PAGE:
New Ford Edge Titanium 2016 review
We’ve tried the flagship Ford Edge SUV, but is the mid-spec car a better buy?
The new Ford Edge excels as a comfortable, refined and very spacious SUV. It’s good looking and well equipped, too, although its sheer size and weight mean a number of rival five-seat SUVs handle and perform significantly better. It’s a shame it doesn’t come with seven seats to make it more competitive in the class, too. But this Titanium model makes more financial sense for most buyers than the pricey, firmer-riding Sport version.
We have already driven the new Ford Edge, and concluded that it was a solid but pricey effort next to rivals like the BMW X3 and Audi Q5. But that was a top-spec Sport version with all the trimmings, so does the cheaper and more comfort-biased Titanium model make more sense?
Although the Edge Sport is merely a trim level, it does bring some significant exterior changes to make the SUV look a bit more aggressive. This Titanium model costs £32,245 and does without the black grille, larger wheels, sportier bumpers and large, fake exhaust tips of Sport cars. The overall impression is of a softer, less imposing SUV, but the Edge’s wedgy shape and sporty stance still turn heads next to more conservative rivals. Although the wheels are smaller, they’re still relatively large at 19 inches, too.
Inside, there’s very little difference between the two versions; in fact, the cheaper model’s cabin is virtually identical. You still get the same solid (if rather plain) dashboard lifted straight out of the Mondeo saloon and S-MAX MPV, and all models have the eight-inch SYNC 2 central touchscreen which, as always, can prove quite fiddly to use. There’s also Ford’s digital instrument display, which is smart but so crammed full of information it can be distracting.
Even a mid-spec Titanium model gets kit like sat-nav, an electric bootlid, heated front seats, acoustic glass and parking sensors. However, leather trim remains an option on all Edges, and as it’s part of a £2,000 Luxury pack it’s pricey. That might seem a bit mean as this Edge is almost in the same bracket as an X3, but to spec up the BMW to the same level (with four-wheel drive, too) would cost thousands more. It’s worth bearing in mind, too, that even the entry-level Hyundai Santa Fe starts at £32,000, while it’s not difficult to take the price of a Honda CR-V to nearly £35,000 with a few options.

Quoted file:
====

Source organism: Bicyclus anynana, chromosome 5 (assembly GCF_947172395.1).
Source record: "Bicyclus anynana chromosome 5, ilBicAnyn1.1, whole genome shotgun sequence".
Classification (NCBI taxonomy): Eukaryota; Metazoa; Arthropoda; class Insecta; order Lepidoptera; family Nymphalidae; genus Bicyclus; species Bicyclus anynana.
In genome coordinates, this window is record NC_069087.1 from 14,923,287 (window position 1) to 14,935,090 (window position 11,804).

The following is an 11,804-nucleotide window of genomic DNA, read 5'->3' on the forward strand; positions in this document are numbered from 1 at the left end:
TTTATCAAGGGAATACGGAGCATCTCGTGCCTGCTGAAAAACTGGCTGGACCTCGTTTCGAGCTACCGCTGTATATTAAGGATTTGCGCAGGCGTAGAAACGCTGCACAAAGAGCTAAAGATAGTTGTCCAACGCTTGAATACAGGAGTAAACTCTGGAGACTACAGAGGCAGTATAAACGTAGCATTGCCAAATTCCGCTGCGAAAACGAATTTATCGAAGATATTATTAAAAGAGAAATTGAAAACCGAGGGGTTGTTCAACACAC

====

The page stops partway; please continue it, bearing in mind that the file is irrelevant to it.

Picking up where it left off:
One thing we’re disappointed by is that Ford doesn’t offer the Edge in the UK with seven seats (although it does in China), which immediately means cars like the Kia Sorento or Land Rover Discovery Sport have the upper hand. Still, it provides class-leading levels of space for four adults. The optional panoramic roof does noticeably eat into headroom, however. There’s no shortage of space in the boot, either; at 602 litres, it’s larger than all of its main rivals’.
One benefit of opting for Titanium spec over Sport is the different chassis tuning. The former gets a softer spring and damper set-up, which means exceptional ride comfort for this class of car. The Edge glides over bumps that would unsettle an Audi Q5, and thanks to the acoustic glass and active sound cancellation tech, wind and road noise are notable by their absence.
The trade-off, as is usually the case with SUVs of this type, is handling. The Edge wallows and rolls about in corners, but the stiffer Sport model barely fares any better as the Edge weighs nearly two tonnes regardless of spec. Grip levels are good enough thanks to the standard four-wheel drive, and even though adaptive steering has been relegated to the options list, the car still steers precisely enough. It’s a large, heavy SUV, but for those who prioritise comfort the Ford is one of the better five-seater choices around.
While the faster 207bhp 2.0-litre diesel is automatic-only, buyers of the entry-level 178bhp TDCi get the choice of a standard six-speed manual gearbox or optional automatic. Ford predicts most will still opt for the self-shifter, however, which makes sense given that the Edge is a car that puts comfort high on the agenda. The manual isn’t a great match as a result, but at least the shift is slick and the clutch is light.
That’s handy, as you’ll find yourself using it a lot. Considering that the twin-turbodiesel range-topper doesn’t exactly give the near-two-tonne Edge sharp pace off the line, performance from this single turbo unit is never anything more than adequate. Even though it has 400Nm of torque, there’s no real low-down urgency, while overtaking requires a couple of downshifts.
It’s no more efficient than the more powerful diesel, but because you’ll find yourself asking for more shove more often you’ll probably end up using more fuel.
Still, it’s smooth and refined at low revs, and the performance will meet most buyers’ needs. We’d argue, too, that the Edge’s 4WD security and refinement are more important in a family-friendly SUV than outright pace.